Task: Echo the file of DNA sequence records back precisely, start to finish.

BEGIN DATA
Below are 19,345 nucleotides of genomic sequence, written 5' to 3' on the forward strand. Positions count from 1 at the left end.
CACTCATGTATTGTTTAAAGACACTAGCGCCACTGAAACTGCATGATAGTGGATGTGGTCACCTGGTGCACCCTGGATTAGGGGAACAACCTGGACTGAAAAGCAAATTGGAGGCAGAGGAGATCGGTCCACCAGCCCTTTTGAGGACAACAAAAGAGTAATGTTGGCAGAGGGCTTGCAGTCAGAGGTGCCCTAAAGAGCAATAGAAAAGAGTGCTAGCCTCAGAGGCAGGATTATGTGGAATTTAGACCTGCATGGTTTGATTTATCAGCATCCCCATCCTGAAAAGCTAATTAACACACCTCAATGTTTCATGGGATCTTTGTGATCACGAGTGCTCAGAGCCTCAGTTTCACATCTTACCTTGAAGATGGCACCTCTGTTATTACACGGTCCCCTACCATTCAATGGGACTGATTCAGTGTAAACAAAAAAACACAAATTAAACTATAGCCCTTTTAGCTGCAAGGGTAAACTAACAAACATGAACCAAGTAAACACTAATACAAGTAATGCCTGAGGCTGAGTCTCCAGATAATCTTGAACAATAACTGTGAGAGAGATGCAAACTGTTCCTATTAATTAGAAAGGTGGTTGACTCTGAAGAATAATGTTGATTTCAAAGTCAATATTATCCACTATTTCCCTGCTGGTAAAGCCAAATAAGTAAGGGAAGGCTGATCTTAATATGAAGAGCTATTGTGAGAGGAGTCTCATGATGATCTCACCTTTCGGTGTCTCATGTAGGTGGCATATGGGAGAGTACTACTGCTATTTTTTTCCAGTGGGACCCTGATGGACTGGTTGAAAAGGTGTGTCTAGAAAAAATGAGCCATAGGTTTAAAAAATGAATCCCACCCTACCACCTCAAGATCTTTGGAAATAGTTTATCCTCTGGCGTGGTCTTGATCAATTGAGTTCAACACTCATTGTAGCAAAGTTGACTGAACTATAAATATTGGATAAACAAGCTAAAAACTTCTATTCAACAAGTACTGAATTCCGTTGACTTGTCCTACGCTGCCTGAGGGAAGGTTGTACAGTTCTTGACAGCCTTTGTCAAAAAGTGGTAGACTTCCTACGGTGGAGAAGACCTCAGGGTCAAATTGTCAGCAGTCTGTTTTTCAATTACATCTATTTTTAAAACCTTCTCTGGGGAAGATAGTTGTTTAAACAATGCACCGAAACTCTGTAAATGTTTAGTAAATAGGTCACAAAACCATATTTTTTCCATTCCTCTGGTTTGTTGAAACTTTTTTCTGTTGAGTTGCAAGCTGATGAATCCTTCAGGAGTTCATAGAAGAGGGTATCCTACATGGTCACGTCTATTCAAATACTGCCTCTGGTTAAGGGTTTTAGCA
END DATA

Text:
Below are 19,345 nucleotides of genomic sequence, written 5' to 3' on the forward strand. Positions count from 1 at the left end.
CACTCATGTATTGTTTAAAGACACTAGCGCCACTGAAACTGCATGATAGTGGATGTGGTCACCTGGTGCACCCTGGATTAGGGGAACAACCTGGACTGAAAAGCAAATTGGAGGCAGAGGAGATCGGTCCACCAGCCCTTTTGAGGACAACAAAAGAGTAATGTTGGCAGAGGGCTTGCAGTCAGAGGTGCCCTAAAGAGCAATAGAAAAGAGTGCTAGCCTCAGAGGCAGGATTATGTGGAATTTAGACCTGCATGGTTTGATTTATCAGCATCCCCATCCTGAAAAGCTAATTAACACACCTCAATGTTTCATGGGATCTTTGTGATCACGAGTGCTCAGAGCCTCAGTTTCACATCTTACCTTGAAGATGGCACCTCTGTTATTACACGGTCCCCTACCATTCAATGGGACTGATTCAGTGTAAACAAAAAAACACAAATTAAACTATAGCCCTTTTAGCTGCAAGGGTAAACTAACAAACATGAACCAAGTAAACACTAATACAAGTAATGCCTGAGGCTGAGTCTCCAGATAATCTTGAACAATAACTGTGAGAGAGATGCAAACTGTTCCTATTAATTAGAAAGGTGGTTGACTCTGAAGAATAATGTTGATTTCAAAGTCAATATTATCCACTATTTCCCTGCTGGTAAAGCCAAATAAGTAAGGGAAGGCTGATCTTAATATGAAGAGCTATTGTGAGAGGAGTCTCATGATGATCTCACCTTTCGGTGTCTCATGTAGGTGGCATATGGGAGAGTACTACTGCTATTTTTTTCCAGTGGGACCCTGATGGACTGGTTGAAAAGGTGTGTCTAGAAAAAATGAGCCATAGGTTTAAAAAATGAATCCCACCCTACCACCTCAAGATCTTTGGAAATAGTTTATCCTCTGGCGTGGTCTTGATCAATTGAGTTCAACACTCATTGTAGCAAAGTTGACTGAACTATAAATATTGGATAAACAAGCTAAAAACTTCTATTCAACAAGTACTGAATTCCGTTGACTTGTCCTACGCTGCCTGAGGGAAGGTTGTACAGTTCTTGACAGCCTTTGTCAAAAAGTGGTAGACTTCCTACGGTGGAGAAGACCTCAGGGTCAAATTGTCAGCAGTCTGTTTTTCAATTACATCTATTTTTAAAACCTTCTCTGGGGAAGATAGTTGTTTAAACAATGCACCGAAACTCTGTAAATGTTTAGTAAATAGGTCACAAAACCATATTTTTTCCATTCCTCTGGTTTGTTGAAACTTTTTTCTGTTGAGTTGCAAGCTGATGAATCCTTCAGGAGTTCATAGAAGAGGGTATCCTACATGGTCACGTCTATTCAAATACTGCCTCTGGTTAAGGGTTTTAGCA